There are also numerous examples of just how sensitive and fickle stock markets are at the moment. Microsoft’s quarterly earnings report began positively enough, with the market initially pushing the share price up 4.5% on the back of a key division reporting revenue growth 1% ahead of expectations. However, during the analyst conference call a few hours later, the mild revelation that this outperformance will likely fade to the same degree in the months ahead was met with an immediate selloff, with the share price eventually back where it started preannouncement. Stock markets are rewarding companies for good news about historical profits, and then reversing that opinion on the mildest of negative changes to future outlook.
Taking everything together the current state of global markets is something of a curate’s egg. There are good reasons behind a strong January performance, but also some more temporary technical factors and a large dose of uncertainty remaining over the future economic outlook. Rather than pretend we have a particular insight into how this will all pan out in the very near term, we will instead be spending our time focussing on the areas which offer the biggest risks and rewards to your portfolios. The biggest risks we think centre around a co-ordinated sell off in stock and bond markets, if inflation numbers don’t continue to fall as sharply as expected. The biggest opportunities are still in cheap, risky and under owned assets such as emerging market debt or small to mid-sized equities. Blending the two is your committee’s ongoing challenge, which we will be drilling into in more detail over the next few weeks, and which we will keep you closely up to date with when (or if) we make any portfolio changes.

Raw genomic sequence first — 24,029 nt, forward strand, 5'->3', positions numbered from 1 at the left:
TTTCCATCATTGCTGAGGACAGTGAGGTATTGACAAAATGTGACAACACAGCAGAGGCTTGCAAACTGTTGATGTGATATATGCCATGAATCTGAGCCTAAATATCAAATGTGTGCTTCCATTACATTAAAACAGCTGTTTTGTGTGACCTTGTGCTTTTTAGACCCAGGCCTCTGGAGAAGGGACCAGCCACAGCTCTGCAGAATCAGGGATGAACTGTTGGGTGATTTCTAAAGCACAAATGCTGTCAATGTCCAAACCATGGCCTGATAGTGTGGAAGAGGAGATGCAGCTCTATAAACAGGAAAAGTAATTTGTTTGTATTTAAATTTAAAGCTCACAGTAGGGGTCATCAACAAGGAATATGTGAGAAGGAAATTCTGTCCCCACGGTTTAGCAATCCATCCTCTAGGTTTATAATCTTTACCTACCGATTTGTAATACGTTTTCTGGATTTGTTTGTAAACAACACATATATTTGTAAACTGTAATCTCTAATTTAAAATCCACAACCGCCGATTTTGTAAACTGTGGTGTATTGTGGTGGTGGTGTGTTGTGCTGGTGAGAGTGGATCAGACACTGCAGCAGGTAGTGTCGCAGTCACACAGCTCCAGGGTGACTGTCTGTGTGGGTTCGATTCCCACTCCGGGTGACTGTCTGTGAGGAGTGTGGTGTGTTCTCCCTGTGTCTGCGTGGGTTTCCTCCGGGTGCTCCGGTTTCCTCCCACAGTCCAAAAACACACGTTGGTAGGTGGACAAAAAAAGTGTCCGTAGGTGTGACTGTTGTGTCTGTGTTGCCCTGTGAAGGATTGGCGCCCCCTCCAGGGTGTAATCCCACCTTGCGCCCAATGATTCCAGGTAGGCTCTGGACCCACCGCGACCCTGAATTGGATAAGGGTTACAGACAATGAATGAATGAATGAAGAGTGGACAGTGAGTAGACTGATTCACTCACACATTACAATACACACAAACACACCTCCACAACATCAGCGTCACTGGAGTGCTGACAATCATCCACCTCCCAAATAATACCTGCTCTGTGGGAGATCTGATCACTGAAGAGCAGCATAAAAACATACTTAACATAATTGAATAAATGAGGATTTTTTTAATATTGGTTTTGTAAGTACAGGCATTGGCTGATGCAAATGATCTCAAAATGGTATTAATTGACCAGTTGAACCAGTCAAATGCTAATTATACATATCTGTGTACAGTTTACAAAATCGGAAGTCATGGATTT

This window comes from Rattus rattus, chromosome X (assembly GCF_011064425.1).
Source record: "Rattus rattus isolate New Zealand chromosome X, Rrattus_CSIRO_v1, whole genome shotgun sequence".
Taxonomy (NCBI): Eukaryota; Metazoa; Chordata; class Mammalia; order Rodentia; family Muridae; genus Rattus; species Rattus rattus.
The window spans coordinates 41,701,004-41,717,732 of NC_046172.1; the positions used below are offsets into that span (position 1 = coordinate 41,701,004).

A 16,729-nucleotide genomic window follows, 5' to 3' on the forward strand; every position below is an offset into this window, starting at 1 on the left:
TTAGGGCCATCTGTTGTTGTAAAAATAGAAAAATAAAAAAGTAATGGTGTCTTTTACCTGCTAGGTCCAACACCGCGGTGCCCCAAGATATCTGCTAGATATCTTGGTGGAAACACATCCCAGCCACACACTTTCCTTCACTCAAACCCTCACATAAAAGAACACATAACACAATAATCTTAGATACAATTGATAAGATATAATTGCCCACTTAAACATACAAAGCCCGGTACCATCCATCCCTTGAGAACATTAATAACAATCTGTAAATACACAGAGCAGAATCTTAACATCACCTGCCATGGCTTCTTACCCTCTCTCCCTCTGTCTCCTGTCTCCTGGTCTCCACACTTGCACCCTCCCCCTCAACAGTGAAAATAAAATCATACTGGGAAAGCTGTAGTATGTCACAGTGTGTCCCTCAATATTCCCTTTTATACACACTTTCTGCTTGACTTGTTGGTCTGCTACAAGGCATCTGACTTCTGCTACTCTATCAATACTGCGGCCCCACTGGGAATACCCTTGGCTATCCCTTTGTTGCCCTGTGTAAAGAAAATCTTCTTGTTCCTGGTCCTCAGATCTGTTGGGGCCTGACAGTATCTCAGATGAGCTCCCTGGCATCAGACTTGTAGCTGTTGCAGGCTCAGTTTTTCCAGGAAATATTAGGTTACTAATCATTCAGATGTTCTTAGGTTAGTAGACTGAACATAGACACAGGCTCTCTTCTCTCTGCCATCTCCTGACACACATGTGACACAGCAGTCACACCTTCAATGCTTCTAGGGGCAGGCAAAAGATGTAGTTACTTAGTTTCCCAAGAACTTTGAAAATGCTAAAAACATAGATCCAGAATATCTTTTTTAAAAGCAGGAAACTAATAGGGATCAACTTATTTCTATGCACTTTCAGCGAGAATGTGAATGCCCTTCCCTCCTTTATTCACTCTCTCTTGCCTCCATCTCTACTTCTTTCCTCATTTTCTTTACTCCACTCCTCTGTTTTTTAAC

All authors have considerable industry expertise and specific knowledge on any given topic. All pieces are reviewed by an additional qualified financial specialist to ensure objectivity and accuracy to the best of our ability. All reviewer’s qualifications are from leading industry bodies. Where possible we use primary sources to support our work. These can include white papers, government sources and data, original reports and interviews or articles from other industry experts. We also reference research from other reputable financial planning and investment management firms where appropriate.
The views expressed in this article are those of the Saltus Asset Management team. These typically relate to the core Saltus portfolios. We aim to implement our views across all Saltus strategies, but we must work within each portfolio’s specific objectives and restrictions. This means our views can be implemented more comprehensively in some mandates than others. If your funds are not within a Saltus portfolio and you would like more information, please get in touch with your adviser. Saltus Asset Management is a trading name of Saltus Partners LLP which is authorised and regulated by the Financial Conduct Authority. Information is correct to the best of our understanding as at the date of publication. Nothing within this content is intended as, or can be relied upon, as financial advice. Capital is at risk. You may get back less than you invested. Tax rules may change and the value of tax reliefs depends on your individual circumstances.